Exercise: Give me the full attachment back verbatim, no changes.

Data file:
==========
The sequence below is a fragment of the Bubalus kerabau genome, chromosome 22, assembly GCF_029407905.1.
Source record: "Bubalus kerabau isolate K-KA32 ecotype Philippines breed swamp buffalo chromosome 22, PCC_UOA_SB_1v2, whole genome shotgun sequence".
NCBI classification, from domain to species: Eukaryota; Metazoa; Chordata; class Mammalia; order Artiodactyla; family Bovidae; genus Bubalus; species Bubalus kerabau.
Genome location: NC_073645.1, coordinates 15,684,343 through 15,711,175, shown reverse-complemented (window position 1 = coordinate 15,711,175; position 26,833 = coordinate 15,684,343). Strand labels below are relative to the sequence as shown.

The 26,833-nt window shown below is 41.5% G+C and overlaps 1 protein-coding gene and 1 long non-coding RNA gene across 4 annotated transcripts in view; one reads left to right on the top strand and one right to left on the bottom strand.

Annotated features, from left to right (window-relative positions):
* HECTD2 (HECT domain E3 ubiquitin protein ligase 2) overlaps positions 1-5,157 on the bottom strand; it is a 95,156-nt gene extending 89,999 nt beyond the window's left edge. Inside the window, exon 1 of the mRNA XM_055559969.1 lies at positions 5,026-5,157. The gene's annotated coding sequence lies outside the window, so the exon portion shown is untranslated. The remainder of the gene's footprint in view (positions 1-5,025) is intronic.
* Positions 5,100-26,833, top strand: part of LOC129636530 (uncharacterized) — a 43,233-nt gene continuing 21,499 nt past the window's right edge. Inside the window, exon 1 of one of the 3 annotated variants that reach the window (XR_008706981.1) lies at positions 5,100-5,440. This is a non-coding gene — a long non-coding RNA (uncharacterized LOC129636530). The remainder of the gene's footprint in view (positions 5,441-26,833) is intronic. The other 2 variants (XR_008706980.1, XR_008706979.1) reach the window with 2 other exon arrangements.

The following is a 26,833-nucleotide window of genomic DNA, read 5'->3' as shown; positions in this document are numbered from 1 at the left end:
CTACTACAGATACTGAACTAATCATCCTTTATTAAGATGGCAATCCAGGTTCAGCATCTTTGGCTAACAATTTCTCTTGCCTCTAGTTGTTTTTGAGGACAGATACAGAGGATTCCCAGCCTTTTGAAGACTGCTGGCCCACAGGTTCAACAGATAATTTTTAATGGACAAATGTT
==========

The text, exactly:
The sequence below is a fragment of the Bubalus kerabau genome, chromosome 22, assembly GCF_029407905.1.
Source record: "Bubalus kerabau isolate K-KA32 ecotype Philippines breed swamp buffalo chromosome 22, PCC_UOA_SB_1v2, whole genome shotgun sequence".
NCBI classification, from domain to species: Eukaryota; Metazoa; Chordata; class Mammalia; order Artiodactyla; family Bovidae; genus Bubalus; species Bubalus kerabau.
Genome location: NC_073645.1, coordinates 15,684,343 through 15,711,175, shown reverse-complemented (window position 1 = coordinate 15,711,175; position 26,833 = coordinate 15,684,343). Strand labels below are relative to the sequence as shown.

The 26,833-nt window shown below is 41.5% G+C and overlaps 1 protein-coding gene and 1 long non-coding RNA gene across 4 annotated transcripts in view; one reads left to right on the top strand and one right to left on the bottom strand.

Annotated features, from left to right (window-relative positions):
* HECTD2 (HECT domain E3 ubiquitin protein ligase 2) overlaps positions 1-5,157 on the bottom strand; it is a 95,156-nt gene extending 89,999 nt beyond the window's left edge. Inside the window, exon 1 of the mRNA XM_055559969.1 lies at positions 5,026-5,157. The gene's annotated coding sequence lies outside the window, so the exon portion shown is untranslated. The remainder of the gene's footprint in view (positions 1-5,025) is intronic.
* Positions 5,100-26,833, top strand: part of LOC129636530 (uncharacterized) — a 43,233-nt gene continuing 21,499 nt past the window's right edge. Inside the window, exon 1 of one of the 3 annotated variants that reach the window (XR_008706981.1) lies at positions 5,100-5,440. This is a non-coding gene — a long non-coding RNA (uncharacterized LOC129636530). The remainder of the gene's footprint in view (positions 5,441-26,833) is intronic. The other 2 variants (XR_008706980.1, XR_008706979.1) reach the window with 2 other exon arrangements.

The following is a 26,833-nucleotide window of genomic DNA, read 5'->3' as shown; positions in this document are numbered from 1 at the left end:
CTACTACAGATACTGAACTAATCATCCTTTATTAAGATGGCAATCCAGGTTCAGCATCTTTGGCTAACAATTTCTCTTGCCTCTAGTTGTTTTTGAGGACAGATACAGAGGATTCCCAGCCTTTTGAAGACTGCTGGCCCACAGGTTCAACAGATAATTTTTAATGGACAAATGTT